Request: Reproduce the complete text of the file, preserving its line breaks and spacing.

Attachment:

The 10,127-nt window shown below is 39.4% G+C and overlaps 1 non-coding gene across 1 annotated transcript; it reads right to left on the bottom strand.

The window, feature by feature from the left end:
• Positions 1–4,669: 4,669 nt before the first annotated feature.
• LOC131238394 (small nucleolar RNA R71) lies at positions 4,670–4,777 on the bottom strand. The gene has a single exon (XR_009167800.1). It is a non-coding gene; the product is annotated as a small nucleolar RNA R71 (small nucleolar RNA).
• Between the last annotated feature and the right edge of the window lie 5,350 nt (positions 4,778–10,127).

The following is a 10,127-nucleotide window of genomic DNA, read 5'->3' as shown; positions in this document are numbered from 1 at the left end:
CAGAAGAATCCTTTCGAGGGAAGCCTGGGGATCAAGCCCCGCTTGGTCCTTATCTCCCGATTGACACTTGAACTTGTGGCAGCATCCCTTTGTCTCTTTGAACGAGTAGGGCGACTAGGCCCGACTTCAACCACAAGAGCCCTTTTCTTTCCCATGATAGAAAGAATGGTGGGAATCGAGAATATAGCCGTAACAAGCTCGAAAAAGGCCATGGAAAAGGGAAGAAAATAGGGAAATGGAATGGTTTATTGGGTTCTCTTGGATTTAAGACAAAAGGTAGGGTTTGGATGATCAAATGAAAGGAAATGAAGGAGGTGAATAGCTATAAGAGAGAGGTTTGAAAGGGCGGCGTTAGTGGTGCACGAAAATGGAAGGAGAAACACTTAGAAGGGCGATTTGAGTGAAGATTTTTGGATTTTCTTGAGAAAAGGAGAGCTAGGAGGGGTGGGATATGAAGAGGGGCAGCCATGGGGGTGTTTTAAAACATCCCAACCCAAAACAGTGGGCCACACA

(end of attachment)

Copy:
The 10,127-nt window shown below is 39.4% G+C and overlaps 1 non-coding gene across 1 annotated transcript; it reads right to left on the bottom strand.

The window, feature by feature from the left end:
• Positions 1–4,669: 4,669 nt before the first annotated feature.
• LOC131238394 (small nucleolar RNA R71) lies at positions 4,670–4,777 on the bottom strand. The gene has a single exon (XR_009167800.1). It is a non-coding gene; the product is annotated as a small nucleolar RNA R71 (small nucleolar RNA).
• Between the last annotated feature and the right edge of the window lie 5,350 nt (positions 4,778–10,127).

The following is a 10,127-nucleotide window of genomic DNA, read 5'->3' as shown; positions in this document are numbered from 1 at the left end:
CAGAAGAATCCTTTCGAGGGAAGCCTGGGGATCAAGCCCCGCTTGGTCCTTATCTCCCGATTGACACTTGAACTTGTGGCAGCATCCCTTTGTCTCTTTGAACGAGTAGGGCGACTAGGCCCGACTTCAACCACAAGAGCCCTTTTCTTTCCCATGATAGAAAGAATGGTGGGAATCGAGAATATAGCCGTAACAAGCTCGAAAAAGGCCATGGAAAAGGGAAGAAAATAGGGAAATGGAATGGTTTATTGGGTTCTCTTGGATTTAAGACAAAAGGTAGGGTTTGGATGATCAAATGAAAGGAAATGAAGGAGGTGAATAGCTATAAGAGAGAGGTTTGAAAGGGCGGCGTTAGTGGTGCACGAAAATGGAAGGAGAAACACTTAGAAGGGCGATTTGAGTGAAGATTTTTGGATTTTCTTGAGAAAAGGAGAGCTAGGAGGGGTGGGATATGAAGAGGGGCAGCCATGGGGGTGTTTTAAAACATCCCAACCCAAAACAGTGGGCCACACA